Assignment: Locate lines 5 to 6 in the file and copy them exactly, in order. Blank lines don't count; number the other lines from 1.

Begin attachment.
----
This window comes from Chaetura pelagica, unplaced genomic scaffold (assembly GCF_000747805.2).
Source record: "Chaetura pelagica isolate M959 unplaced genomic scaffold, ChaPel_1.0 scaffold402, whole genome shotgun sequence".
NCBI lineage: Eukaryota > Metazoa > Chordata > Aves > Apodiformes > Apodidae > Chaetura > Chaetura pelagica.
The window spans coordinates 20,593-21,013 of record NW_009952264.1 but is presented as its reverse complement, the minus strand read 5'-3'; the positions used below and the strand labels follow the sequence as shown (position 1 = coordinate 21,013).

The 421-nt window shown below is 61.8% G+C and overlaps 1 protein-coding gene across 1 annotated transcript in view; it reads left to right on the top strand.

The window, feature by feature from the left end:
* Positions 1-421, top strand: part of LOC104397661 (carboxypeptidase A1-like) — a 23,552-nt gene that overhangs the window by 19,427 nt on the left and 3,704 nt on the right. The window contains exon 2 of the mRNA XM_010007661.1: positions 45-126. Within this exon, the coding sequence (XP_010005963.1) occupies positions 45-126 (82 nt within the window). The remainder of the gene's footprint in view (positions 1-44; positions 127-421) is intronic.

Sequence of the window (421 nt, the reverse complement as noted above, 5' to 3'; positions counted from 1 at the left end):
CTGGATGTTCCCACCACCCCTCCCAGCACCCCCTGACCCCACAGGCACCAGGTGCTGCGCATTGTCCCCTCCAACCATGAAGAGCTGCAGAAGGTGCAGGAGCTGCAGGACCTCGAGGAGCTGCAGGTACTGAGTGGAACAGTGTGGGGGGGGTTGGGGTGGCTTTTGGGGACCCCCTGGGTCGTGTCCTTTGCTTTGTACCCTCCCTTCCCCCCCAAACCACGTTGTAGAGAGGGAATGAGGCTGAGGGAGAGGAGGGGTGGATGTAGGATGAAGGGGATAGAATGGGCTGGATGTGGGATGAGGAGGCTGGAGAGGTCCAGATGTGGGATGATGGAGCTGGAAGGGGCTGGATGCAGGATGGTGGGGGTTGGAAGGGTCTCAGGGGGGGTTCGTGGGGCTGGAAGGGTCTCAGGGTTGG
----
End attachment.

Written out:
The 421-nt window shown below is 61.8% G+C and overlaps 1 protein-coding gene across 1 annotated transcript in view; it reads left to right on the top strand.

The window, feature by feature from the left end: